Beware of false flats
You probably know the feeling. You’ve been slogging away and reached a point in the project where you feel like you can take a breather before the next push. But some look like they’re not relaxing. They’re still apparently working at it.
So what’s going on? Are they just being busy for the sake of it? Could be. Presentism is still a thing, even in agencyland.
If not, and you’re one of the ones still busy pedalling, then maybe the answer is you can recognise a false flat for what it is – a point in the journey that might look like a break, but isn’t a pause. It’s actually the really important place where you have the chance to look up at where you thought you were headed – and make sure where you (the team. The client) still need to be.
I think about false flats (“a low-gradient climb, usually occurring partway up a steeper climb. So-called because while it may look deceptively flat and easy – especially after the steep climb preceding it – it is still a climb”) a fair bit. Quite literally, as my cycle home features a lung-busting (for a puffed out old man anyway) slog up one of the Chiltern Hill’s delightful climbs. Ok, it’s certainly no Alpe ‘d Huez but as you can see from the gradient, it’s a classic ‘phew, we’re there. Ah. No we’re not.”
So the point where many will be glad for the break is where the more restless among us will be taking the moment of (deceptive) respite to have a good think about ‘what’s next’?
And as a kind of P.S. to the restless spirit the passing of the theatre director Peter Brooke at the weekend was a good time to remember what it effects.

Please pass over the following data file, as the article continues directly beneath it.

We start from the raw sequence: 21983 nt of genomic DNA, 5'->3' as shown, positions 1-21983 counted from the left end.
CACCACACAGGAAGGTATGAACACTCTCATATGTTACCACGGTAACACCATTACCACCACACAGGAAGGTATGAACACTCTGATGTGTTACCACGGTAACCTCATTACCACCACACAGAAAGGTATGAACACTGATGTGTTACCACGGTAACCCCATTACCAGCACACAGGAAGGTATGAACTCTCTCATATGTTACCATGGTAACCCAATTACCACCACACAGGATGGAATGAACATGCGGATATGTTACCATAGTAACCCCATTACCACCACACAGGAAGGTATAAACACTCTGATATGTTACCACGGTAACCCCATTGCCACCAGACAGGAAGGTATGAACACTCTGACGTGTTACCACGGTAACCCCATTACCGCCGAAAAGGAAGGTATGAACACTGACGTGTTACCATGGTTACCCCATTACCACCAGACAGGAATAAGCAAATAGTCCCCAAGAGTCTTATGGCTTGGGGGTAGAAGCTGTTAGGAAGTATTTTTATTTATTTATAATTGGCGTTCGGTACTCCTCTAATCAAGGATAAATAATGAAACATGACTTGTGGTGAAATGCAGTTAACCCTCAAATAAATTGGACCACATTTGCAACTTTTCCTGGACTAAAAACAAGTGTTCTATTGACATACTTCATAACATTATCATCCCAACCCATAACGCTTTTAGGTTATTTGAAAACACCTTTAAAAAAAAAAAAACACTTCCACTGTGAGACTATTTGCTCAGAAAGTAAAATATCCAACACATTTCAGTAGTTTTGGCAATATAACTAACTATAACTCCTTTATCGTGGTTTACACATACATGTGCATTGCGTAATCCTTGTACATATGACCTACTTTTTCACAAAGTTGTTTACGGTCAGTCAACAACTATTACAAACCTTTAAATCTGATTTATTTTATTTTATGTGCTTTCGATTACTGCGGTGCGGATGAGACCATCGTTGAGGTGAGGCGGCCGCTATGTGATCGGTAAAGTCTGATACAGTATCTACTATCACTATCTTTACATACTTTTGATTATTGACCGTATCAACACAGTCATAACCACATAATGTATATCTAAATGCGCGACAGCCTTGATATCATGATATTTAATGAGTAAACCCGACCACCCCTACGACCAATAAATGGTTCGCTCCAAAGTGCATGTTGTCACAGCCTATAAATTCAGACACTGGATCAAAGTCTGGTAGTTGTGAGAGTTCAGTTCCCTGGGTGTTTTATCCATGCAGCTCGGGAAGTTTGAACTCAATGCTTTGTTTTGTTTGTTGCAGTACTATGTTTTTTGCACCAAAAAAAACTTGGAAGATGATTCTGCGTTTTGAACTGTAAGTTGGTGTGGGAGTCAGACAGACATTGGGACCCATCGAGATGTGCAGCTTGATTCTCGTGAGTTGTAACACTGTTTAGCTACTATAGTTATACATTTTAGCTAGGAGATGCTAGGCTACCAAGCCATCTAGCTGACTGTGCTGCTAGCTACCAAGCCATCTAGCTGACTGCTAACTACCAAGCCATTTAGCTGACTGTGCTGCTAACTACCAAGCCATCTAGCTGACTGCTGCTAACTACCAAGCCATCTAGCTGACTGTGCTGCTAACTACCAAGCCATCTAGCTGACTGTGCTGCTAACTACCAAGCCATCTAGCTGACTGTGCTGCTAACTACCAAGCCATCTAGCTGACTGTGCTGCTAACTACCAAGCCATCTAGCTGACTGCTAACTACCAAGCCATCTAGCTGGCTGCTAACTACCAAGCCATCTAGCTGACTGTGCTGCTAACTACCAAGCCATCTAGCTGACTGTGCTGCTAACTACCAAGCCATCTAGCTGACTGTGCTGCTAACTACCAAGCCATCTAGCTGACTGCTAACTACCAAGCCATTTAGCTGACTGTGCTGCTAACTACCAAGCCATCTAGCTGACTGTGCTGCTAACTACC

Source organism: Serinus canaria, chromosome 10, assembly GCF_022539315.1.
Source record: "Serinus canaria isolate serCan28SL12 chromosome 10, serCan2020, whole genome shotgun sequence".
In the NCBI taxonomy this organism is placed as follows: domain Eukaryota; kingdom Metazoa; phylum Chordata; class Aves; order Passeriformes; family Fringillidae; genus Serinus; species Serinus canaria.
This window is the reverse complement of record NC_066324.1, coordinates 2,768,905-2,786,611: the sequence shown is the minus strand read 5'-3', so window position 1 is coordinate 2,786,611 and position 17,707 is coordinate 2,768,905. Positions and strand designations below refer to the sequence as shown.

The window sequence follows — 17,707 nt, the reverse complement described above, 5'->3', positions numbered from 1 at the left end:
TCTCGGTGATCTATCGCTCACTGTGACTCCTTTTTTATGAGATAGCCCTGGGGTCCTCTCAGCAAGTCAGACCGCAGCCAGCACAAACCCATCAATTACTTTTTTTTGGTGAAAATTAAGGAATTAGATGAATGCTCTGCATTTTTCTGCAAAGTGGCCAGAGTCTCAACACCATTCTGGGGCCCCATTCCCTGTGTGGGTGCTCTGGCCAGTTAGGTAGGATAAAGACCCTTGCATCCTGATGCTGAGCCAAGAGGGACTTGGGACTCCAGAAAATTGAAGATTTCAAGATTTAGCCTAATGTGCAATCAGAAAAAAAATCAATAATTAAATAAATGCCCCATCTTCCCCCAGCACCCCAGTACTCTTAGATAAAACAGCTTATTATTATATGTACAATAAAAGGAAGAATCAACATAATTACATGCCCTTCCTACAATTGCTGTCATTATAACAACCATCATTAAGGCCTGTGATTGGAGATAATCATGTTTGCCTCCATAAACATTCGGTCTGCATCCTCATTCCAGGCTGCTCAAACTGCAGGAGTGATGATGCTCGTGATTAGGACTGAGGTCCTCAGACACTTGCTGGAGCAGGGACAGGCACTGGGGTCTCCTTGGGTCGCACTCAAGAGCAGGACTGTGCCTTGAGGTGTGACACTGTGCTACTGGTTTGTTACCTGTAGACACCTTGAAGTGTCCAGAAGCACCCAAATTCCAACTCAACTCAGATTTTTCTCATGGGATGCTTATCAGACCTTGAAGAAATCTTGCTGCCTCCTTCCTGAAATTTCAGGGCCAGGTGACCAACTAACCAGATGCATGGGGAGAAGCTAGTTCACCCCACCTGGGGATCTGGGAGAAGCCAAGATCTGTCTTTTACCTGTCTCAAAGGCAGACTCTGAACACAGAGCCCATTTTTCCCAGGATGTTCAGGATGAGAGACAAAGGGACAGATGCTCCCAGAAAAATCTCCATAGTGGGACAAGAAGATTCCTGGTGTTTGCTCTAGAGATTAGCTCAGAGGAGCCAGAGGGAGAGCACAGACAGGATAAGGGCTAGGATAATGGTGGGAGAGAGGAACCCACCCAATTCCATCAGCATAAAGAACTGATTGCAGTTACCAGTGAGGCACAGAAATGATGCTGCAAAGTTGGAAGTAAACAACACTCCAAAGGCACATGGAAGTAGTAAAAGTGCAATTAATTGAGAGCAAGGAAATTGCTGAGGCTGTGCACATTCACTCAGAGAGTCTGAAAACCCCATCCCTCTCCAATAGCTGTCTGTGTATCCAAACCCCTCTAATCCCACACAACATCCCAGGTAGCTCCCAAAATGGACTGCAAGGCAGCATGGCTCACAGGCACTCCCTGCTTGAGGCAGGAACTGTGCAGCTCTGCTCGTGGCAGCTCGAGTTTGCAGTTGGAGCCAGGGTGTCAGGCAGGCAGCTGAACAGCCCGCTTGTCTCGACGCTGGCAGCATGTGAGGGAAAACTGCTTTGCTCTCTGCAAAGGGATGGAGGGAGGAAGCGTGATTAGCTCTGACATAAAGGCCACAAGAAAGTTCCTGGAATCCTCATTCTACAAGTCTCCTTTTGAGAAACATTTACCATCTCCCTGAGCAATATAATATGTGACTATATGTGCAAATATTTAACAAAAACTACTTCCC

Brooke was “restlessly creative” and his legacy in theatre deserves be more widely known outside of the singular art-form of ‘the stage’. From appreciative audiences to critics alike, all agreed on a “piercing ability to bring clarity” and a vividness with maximum economy and effect.
“I can take any empty space and call it a bare stage… (someone) walks across the empty space whilst someone else is watching… and this is all that’s needed for an act of theatre to be engaged.”Peter Brooke
Apparently his restlessness wasn’t bullish busy-ness – “A few soft words of advice and he’d be gone.”
Not the all-the-time-annoying-questioning for the sake of it -ness.
It’s about looking for an economy of means (or effort) for maximum effect by questioning what’s needed for the end result at the point where you aren’t at the top just yet.
Every project has its false flats. Time then is to ask ‘if we’re going up there, lets make sure it’s worth it.’
Oh, and to nod to Brooke again: “Don’t take anything for granted. Go and see for yourself.” Especially when it comes to heeding my advice about how to tackle that next hill.